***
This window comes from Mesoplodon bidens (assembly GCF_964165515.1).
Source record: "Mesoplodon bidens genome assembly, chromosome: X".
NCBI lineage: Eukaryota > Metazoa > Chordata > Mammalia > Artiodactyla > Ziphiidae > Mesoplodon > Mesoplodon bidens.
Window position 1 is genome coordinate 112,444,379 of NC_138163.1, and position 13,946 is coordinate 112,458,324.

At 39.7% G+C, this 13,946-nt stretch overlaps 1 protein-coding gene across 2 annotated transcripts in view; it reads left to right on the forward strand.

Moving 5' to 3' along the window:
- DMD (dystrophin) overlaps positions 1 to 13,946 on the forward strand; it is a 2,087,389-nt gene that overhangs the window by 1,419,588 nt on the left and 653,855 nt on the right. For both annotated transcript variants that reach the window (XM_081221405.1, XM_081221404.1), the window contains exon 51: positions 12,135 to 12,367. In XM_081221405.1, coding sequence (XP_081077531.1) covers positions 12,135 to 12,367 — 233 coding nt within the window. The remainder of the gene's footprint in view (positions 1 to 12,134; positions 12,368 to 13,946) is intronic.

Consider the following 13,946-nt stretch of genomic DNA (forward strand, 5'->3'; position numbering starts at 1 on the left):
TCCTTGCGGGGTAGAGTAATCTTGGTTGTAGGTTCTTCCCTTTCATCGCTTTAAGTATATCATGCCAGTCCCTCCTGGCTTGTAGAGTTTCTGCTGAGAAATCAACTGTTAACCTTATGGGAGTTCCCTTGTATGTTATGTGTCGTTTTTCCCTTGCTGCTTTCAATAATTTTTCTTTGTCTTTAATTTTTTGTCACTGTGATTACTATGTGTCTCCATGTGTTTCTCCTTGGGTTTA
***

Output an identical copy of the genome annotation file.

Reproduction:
This window comes from Mesoplodon bidens (assembly GCF_964165515.1).
Source record: "Mesoplodon bidens genome assembly, chromosome: X".
NCBI lineage: Eukaryota > Metazoa > Chordata > Mammalia > Artiodactyla > Ziphiidae > Mesoplodon > Mesoplodon bidens.
Window position 1 is genome coordinate 112,444,379 of NC_138163.1, and position 13,946 is coordinate 112,458,324.

At 39.7% G+C, this 13,946-nt stretch overlaps 1 protein-coding gene across 2 annotated transcripts in view; it reads left to right on the forward strand.

Moving 5' to 3' along the window:
- DMD (dystrophin) overlaps positions 1 to 13,946 on the forward strand; it is a 2,087,389-nt gene that overhangs the window by 1,419,588 nt on the left and 653,855 nt on the right. For both annotated transcript variants that reach the window (XM_081221405.1, XM_081221404.1), the window contains exon 51: positions 12,135 to 12,367. In XM_081221405.1, coding sequence (XP_081077531.1) covers positions 12,135 to 12,367 — 233 coding nt within the window. The remainder of the gene's footprint in view (positions 1 to 12,134; positions 12,368 to 13,946) is intronic.

Consider the following 13,946-nt stretch of genomic DNA (forward strand, 5'->3'; position numbering starts at 1 on the left):
TCCTTGCGGGGTAGAGTAATCTTGGTTGTAGGTTCTTCCCTTTCATCGCTTTAAGTATATCATGCCAGTCCCTCCTGGCTTGTAGAGTTTCTGCTGAGAAATCAACTGTTAACCTTATGGGAGTTCCCTTGTATGTTATGTGTCGTTTTTCCCTTGCTGCTTTCAATAATTTTTCTTTGTCTTTAATTTTTTGTCACTGTGATTACTATGTGTCTCCATGTGTTTCTCCTTGGGTTTA